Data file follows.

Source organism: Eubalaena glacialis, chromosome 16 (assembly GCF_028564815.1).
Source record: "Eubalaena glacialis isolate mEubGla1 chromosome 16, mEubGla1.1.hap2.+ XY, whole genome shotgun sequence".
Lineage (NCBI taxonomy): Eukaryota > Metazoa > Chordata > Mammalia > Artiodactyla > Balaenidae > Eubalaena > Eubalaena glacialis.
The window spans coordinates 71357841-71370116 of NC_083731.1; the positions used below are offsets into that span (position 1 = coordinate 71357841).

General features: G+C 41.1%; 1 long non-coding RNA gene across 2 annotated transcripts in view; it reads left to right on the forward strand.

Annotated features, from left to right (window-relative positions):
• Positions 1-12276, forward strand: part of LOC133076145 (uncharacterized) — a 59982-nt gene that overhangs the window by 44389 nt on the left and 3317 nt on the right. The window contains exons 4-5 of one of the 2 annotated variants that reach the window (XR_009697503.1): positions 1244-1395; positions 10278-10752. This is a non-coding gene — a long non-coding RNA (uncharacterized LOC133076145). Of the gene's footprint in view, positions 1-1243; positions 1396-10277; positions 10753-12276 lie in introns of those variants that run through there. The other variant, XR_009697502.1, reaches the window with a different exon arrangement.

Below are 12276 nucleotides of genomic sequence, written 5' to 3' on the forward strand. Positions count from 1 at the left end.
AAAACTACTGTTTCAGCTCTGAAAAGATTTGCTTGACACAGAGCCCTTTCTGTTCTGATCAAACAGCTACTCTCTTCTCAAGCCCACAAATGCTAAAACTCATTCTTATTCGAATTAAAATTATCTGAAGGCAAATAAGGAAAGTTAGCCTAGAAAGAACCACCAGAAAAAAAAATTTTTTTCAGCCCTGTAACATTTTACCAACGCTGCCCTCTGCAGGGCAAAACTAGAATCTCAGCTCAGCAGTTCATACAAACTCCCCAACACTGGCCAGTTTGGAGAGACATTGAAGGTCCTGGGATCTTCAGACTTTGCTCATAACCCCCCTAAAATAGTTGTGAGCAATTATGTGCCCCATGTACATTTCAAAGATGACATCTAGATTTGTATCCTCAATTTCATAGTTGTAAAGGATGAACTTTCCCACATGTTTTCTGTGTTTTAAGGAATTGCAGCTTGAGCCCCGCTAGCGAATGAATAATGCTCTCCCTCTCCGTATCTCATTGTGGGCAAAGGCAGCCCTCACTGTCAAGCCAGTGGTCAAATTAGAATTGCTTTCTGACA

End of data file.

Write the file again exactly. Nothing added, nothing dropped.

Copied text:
Source organism: Eubalaena glacialis, chromosome 16 (assembly GCF_028564815.1).
Source record: "Eubalaena glacialis isolate mEubGla1 chromosome 16, mEubGla1.1.hap2.+ XY, whole genome shotgun sequence".
Lineage (NCBI taxonomy): Eukaryota > Metazoa > Chordata > Mammalia > Artiodactyla > Balaenidae > Eubalaena > Eubalaena glacialis.
The window spans coordinates 71357841-71370116 of NC_083731.1; the positions used below are offsets into that span (position 1 = coordinate 71357841).

General features: G+C 41.1%; 1 long non-coding RNA gene across 2 annotated transcripts in view; it reads left to right on the forward strand.

Annotated features, from left to right (window-relative positions):
• Positions 1-12276, forward strand: part of LOC133076145 (uncharacterized) — a 59982-nt gene that overhangs the window by 44389 nt on the left and 3317 nt on the right. The window contains exons 4-5 of one of the 2 annotated variants that reach the window (XR_009697503.1): positions 1244-1395; positions 10278-10752. This is a non-coding gene — a long non-coding RNA (uncharacterized LOC133076145). Of the gene's footprint in view, positions 1-1243; positions 1396-10277; positions 10753-12276 lie in introns of those variants that run through there. The other variant, XR_009697502.1, reaches the window with a different exon arrangement.

Below are 12276 nucleotides of genomic sequence, written 5' to 3' on the forward strand. Positions count from 1 at the left end.
AAAACTACTGTTTCAGCTCTGAAAAGATTTGCTTGACACAGAGCCCTTTCTGTTCTGATCAAACAGCTACTCTCTTCTCAAGCCCACAAATGCTAAAACTCATTCTTATTCGAATTAAAATTATCTGAAGGCAAATAAGGAAAGTTAGCCTAGAAAGAACCACCAGAAAAAAAAATTTTTTTCAGCCCTGTAACATTTTACCAACGCTGCCCTCTGCAGGGCAAAACTAGAATCTCAGCTCAGCAGTTCATACAAACTCCCCAACACTGGCCAGTTTGGAGAGACATTGAAGGTCCTGGGATCTTCAGACTTTGCTCATAACCCCCCTAAAATAGTTGTGAGCAATTATGTGCCCCATGTACATTTCAAAGATGACATCTAGATTTGTATCCTCAATTTCATAGTTGTAAAGGATGAACTTTCCCACATGTTTTCTGTGTTTTAAGGAATTGCAGCTTGAGCCCCGCTAGCGAATGAATAATGCTCTCCCTCTCCGTATCTCATTGTGGGCAAAGGCAGCCCTCACTGTCAAGCCAGTGGTCAAATTAGAATTGCTTTCTGACA